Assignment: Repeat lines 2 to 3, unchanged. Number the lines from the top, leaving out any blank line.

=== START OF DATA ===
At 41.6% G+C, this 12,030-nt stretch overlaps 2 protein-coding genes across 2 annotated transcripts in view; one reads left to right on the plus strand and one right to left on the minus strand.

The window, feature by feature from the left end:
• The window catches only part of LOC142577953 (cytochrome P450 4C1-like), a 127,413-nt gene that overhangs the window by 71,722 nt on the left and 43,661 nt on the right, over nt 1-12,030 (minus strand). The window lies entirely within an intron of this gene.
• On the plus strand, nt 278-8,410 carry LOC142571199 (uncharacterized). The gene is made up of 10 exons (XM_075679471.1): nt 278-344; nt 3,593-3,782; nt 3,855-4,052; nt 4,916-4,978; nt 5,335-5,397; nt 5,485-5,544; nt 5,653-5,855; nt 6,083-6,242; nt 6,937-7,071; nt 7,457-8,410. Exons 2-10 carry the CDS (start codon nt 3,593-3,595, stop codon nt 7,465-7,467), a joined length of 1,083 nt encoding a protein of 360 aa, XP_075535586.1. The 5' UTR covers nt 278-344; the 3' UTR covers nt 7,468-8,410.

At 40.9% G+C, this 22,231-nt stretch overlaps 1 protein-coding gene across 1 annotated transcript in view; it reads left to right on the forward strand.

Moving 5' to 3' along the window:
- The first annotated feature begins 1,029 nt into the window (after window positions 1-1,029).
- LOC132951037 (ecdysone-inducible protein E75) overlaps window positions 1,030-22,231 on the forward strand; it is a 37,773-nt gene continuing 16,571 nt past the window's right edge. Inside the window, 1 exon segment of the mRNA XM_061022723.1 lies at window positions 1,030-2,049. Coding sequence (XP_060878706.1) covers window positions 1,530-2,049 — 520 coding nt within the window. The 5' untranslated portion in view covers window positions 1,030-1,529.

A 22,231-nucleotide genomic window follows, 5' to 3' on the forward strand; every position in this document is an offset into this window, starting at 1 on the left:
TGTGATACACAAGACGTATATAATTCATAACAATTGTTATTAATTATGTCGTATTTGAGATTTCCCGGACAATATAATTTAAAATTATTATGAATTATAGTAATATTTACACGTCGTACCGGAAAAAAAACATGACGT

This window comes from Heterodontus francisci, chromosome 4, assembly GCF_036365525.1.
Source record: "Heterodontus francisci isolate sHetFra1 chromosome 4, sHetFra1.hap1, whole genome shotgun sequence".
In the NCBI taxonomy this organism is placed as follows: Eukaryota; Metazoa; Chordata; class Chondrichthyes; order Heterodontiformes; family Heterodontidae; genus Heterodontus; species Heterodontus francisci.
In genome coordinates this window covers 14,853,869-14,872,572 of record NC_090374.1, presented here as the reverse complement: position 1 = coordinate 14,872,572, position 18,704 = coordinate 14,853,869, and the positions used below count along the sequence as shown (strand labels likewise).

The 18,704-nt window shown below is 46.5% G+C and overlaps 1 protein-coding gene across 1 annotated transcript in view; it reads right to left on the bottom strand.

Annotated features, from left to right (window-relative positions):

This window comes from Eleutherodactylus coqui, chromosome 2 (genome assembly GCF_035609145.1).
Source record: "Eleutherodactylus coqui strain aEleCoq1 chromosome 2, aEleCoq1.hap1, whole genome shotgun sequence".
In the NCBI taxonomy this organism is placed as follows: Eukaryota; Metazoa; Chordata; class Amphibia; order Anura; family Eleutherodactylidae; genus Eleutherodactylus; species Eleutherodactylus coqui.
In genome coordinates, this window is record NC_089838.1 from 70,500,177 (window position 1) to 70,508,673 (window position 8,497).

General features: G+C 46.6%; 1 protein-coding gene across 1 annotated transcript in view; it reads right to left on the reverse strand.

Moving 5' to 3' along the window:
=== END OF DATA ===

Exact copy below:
The window, feature by feature from the left end:
• The window catches only part of LOC142577953 (cytochrome P450 4C1-like), a 127,413-nt gene that overhangs the window by 71,722 nt on the left and 43,661 nt on the right, over nt 1-12,030 (minus strand). The window lies entirely within an intron of this gene.